Penoyre & Prasad’s new building for the University of Kent is set within woodland on the northern edge of the campus. It brings together the Kent Business School and the School of Mathematics, Statistics and Actuarial Science into a single 8,000 sq m building comprising interactive social learning areas, a café, innovative teaching environments, academic workspace and open plan research space.
The largest academic building since the 1960s when the university was founded, the Sibson building does not dominate the woodland. The building is carefully sited amongst the mature trees and coppiced woods so its overall size is never fully visible, and its coloured aluminium fins reflect the changing light and movement of the trees.
Students and staff have extensive views across the forest canopy. The colours and patterns of the woodland are echoed and reflected back in the material palette, furniture and graphics.
The new learning environment fosters interaction, collaboration, social exchange and further synergies between the two schools. The two Schools are located at either end of the flexible ‘w’ shaped plan which allows the departments to flex over time. The open corners of the plan are for research and knowledge exchange, and are supported at each level by a tapering concrete ‘hand’ that also provides the longer spans required for the lecture theatres below.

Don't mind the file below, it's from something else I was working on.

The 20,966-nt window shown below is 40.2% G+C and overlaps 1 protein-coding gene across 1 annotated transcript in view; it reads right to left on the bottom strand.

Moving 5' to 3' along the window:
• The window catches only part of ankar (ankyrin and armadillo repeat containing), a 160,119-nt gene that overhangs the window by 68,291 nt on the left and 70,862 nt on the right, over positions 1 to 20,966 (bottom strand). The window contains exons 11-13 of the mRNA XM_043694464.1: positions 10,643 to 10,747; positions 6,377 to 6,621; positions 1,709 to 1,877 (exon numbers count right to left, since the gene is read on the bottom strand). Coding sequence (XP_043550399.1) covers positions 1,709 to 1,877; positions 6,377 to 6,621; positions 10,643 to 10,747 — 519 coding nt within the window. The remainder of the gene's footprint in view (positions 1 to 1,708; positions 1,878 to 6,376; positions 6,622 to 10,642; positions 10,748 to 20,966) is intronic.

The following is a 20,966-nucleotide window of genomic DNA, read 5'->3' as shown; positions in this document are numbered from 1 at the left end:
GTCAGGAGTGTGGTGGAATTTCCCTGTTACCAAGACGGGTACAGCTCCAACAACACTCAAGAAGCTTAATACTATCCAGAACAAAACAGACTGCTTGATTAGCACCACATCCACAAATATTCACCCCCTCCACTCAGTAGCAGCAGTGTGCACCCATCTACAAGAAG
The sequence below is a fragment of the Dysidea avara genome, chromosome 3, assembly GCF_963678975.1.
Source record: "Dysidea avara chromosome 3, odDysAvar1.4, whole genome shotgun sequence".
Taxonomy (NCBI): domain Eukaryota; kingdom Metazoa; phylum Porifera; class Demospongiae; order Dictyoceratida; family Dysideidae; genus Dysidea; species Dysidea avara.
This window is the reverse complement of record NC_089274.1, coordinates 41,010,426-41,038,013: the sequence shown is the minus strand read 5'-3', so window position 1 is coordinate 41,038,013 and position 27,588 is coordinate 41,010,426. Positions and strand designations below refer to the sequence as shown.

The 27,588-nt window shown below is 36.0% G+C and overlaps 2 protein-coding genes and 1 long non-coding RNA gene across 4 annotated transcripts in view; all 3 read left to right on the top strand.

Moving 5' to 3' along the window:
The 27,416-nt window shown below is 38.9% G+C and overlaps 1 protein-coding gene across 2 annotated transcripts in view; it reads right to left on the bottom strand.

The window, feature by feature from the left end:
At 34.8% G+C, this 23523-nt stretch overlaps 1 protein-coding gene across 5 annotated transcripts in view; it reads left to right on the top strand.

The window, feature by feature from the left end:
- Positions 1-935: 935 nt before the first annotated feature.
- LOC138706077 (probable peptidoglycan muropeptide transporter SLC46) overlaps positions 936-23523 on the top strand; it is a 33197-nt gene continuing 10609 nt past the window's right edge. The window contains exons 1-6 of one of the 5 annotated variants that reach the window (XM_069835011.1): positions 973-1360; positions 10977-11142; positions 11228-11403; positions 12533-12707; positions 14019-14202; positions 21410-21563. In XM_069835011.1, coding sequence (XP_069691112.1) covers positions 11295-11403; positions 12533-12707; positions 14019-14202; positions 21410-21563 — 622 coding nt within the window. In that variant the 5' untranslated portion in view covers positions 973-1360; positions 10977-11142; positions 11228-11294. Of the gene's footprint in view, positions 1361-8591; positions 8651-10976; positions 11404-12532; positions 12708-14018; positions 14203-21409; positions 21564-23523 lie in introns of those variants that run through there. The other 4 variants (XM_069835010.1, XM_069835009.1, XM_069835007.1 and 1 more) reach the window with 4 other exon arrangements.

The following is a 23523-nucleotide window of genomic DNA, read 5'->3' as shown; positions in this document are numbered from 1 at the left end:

Penoyre & Prasad consulted extensively with students, academics, admin staff and catering teams. Passive measures of natural ventilation, roof mounted PV’s, long structural spans and raised access floors all contributed to the building’s BREEAM Excellent rating.
The building is one of five in the South East to win 2018 regional architecture awards on 17 May and means it will be considered for a RIBA national award.
Described by RIBA as ‘a very thoughtful building, with a clear architectural concept which has been rigorous enough to withstand the project development and budgetary constraints’, the design concept features zigzagging wings which help to integrate the two schools while allowing them to have their own dedicated spaces.
The RIBA description continues: ‘It was evident that the relationship between the design team and contractor was good, with shared aspirations helped by good communication of design intent. Likewise, there seemed to be a strong sense of trust and respect between client and architect and when we met them the architect’s passion and enthusiasm was infectious.’
The WAN Education Award 2018 is open for entries